Now I'm going to suggest we go to one of my favourite areas of Rome, which is actually nicer at night time (in my head, this is about midday), though we'll have dinner there too, so don't worry. It's called Trastevere, and we have to cross over the Tiber to get to it. I suggest we take either the Ponte Garibaldi, or the Ponte Palatino to do so. And the reason? Well, I like to see the little island in between them, the Isola Tiberina, which I have been told many times, and by many people, is the smallest populated island in the world.

Just like the story about bicarb. at Sant'Eustachio, you'll need to decide for yourself about that one.

Another one I have heard, though I don't know if this used to happen on Isola Tiberina, is that in ancient times, executed criminals had their lifeless, dead bodies flung into the Tiber by angry citizens. Which is a lovely image when you're out for lunch (thanks for that, Mr. Other P!).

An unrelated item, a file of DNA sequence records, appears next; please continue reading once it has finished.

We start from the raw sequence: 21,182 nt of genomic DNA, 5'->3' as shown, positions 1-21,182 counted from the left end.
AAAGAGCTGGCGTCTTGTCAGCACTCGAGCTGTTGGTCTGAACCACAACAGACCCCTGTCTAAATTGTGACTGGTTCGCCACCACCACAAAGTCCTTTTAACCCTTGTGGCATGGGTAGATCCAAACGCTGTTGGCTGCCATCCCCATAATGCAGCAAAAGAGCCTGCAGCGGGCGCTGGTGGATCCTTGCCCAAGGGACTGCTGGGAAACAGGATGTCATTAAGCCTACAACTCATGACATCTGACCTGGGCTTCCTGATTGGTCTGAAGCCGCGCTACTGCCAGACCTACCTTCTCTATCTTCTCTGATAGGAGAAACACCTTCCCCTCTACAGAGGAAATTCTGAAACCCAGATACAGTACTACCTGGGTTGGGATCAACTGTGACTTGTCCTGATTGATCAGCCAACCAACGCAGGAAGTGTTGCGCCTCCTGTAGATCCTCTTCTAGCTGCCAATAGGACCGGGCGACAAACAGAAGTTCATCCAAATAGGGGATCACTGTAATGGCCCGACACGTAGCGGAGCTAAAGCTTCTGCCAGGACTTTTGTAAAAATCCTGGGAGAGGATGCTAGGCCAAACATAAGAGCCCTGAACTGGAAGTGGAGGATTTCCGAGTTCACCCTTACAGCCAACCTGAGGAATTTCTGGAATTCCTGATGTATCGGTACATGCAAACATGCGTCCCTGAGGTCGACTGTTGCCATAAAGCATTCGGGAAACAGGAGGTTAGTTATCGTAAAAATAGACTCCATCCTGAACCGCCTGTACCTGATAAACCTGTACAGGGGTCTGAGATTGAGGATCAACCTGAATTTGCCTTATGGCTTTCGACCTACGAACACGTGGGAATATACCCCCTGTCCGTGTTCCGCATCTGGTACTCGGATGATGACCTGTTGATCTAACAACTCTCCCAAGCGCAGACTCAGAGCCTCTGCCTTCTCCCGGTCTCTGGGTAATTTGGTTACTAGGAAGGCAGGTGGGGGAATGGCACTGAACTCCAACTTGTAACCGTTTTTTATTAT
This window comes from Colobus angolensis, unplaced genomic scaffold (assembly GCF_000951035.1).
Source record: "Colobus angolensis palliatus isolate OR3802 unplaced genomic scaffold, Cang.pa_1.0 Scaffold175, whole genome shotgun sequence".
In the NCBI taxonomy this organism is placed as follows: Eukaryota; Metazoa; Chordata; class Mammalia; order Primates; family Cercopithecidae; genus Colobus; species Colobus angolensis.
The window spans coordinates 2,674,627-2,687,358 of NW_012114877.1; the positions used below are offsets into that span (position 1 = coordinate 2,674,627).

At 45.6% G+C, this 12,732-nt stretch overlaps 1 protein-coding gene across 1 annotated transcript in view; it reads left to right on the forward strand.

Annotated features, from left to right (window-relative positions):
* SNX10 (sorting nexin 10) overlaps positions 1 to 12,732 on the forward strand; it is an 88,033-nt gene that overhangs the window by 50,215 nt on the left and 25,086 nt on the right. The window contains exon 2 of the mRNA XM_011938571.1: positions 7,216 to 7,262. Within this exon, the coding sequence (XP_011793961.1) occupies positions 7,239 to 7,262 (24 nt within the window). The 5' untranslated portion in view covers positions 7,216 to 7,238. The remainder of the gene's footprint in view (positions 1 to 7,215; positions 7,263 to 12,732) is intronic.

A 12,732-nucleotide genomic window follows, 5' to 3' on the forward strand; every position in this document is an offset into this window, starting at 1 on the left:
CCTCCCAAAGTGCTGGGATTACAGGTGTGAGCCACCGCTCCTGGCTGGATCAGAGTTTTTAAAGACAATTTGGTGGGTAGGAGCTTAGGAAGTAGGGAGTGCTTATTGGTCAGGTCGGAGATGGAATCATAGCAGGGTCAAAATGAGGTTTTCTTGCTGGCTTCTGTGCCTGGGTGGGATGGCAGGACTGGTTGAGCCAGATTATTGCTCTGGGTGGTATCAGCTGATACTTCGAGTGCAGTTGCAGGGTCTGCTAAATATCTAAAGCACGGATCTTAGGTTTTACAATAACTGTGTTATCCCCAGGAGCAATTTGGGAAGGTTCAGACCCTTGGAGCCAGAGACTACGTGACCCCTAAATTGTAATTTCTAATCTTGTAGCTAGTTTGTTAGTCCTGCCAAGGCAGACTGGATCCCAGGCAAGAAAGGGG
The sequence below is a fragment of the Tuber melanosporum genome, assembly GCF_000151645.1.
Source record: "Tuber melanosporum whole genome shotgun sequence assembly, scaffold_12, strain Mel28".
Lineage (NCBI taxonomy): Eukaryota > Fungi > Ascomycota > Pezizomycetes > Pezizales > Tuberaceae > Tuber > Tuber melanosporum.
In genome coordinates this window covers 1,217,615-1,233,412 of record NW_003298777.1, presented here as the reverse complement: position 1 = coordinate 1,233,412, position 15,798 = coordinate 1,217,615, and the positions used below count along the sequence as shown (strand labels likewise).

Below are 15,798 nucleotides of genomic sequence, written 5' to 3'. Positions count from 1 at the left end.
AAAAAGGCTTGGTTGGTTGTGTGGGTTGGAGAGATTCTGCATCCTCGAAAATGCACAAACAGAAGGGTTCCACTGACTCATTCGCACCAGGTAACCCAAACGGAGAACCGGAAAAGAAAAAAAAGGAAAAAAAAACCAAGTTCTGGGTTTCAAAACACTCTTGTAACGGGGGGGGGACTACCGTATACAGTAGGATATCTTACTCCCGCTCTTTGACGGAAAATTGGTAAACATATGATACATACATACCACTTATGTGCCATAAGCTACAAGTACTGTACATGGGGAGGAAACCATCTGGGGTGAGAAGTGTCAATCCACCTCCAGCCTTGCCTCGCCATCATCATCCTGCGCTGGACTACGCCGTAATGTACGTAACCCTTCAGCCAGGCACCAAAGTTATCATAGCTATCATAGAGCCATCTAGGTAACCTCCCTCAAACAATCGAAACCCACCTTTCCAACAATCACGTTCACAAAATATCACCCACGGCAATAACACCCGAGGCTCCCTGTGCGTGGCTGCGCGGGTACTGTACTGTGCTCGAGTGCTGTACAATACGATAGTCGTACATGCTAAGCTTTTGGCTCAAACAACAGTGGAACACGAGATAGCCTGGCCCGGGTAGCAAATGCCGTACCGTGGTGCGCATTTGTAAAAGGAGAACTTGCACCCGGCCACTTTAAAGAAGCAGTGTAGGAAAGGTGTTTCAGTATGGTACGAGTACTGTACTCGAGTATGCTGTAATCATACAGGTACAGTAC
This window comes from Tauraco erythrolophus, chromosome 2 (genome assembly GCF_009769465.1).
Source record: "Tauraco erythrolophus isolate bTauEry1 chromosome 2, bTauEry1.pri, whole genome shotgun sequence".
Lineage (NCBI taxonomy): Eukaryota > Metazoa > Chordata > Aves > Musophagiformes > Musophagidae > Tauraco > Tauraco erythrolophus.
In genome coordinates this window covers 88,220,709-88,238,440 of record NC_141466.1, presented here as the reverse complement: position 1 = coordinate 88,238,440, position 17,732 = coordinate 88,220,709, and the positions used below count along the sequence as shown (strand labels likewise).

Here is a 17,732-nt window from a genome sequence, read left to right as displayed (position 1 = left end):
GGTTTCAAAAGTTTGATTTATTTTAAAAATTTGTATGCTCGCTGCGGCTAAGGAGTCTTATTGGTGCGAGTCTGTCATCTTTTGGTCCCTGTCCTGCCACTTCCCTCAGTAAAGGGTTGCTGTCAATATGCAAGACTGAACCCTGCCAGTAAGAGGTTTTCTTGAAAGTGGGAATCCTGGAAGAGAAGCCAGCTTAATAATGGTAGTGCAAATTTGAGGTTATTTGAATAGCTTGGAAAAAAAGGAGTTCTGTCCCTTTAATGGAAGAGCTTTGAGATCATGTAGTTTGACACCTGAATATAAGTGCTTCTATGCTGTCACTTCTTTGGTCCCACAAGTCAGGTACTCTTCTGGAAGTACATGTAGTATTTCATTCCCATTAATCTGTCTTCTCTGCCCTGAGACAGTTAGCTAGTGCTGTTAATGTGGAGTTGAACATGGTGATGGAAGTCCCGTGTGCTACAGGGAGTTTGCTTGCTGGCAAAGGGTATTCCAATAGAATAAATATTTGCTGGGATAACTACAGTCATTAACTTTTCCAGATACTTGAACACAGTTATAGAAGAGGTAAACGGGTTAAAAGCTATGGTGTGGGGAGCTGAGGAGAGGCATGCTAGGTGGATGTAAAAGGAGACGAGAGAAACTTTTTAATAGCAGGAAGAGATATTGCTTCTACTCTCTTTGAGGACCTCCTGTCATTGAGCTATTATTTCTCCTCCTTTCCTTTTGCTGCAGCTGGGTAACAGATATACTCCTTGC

I digress. It's too early for lunch yet. I fancy a bit of food shopping. I'm taking you to Antica Caciara, which is basically the best cheese shop on the planet. You can see this for yourself, because happily, as well as my photos, there is a website!

We (me and him indoors) just happened on it when we were in Rome on holiday, more than a few years ago. People seem mainly to come for this:

Fresh Ricotta.

But I always come for this:

It's the real deal.

The reason I like this shop, and always buy my cheese here, rather than in the supermarket (which is next door in the underground level, if you prefer), is that all of these cheeses are sourced by the owners, and they don't sell poor quality stuff. They sell good stuff. And they've been doing it for more than 100 years!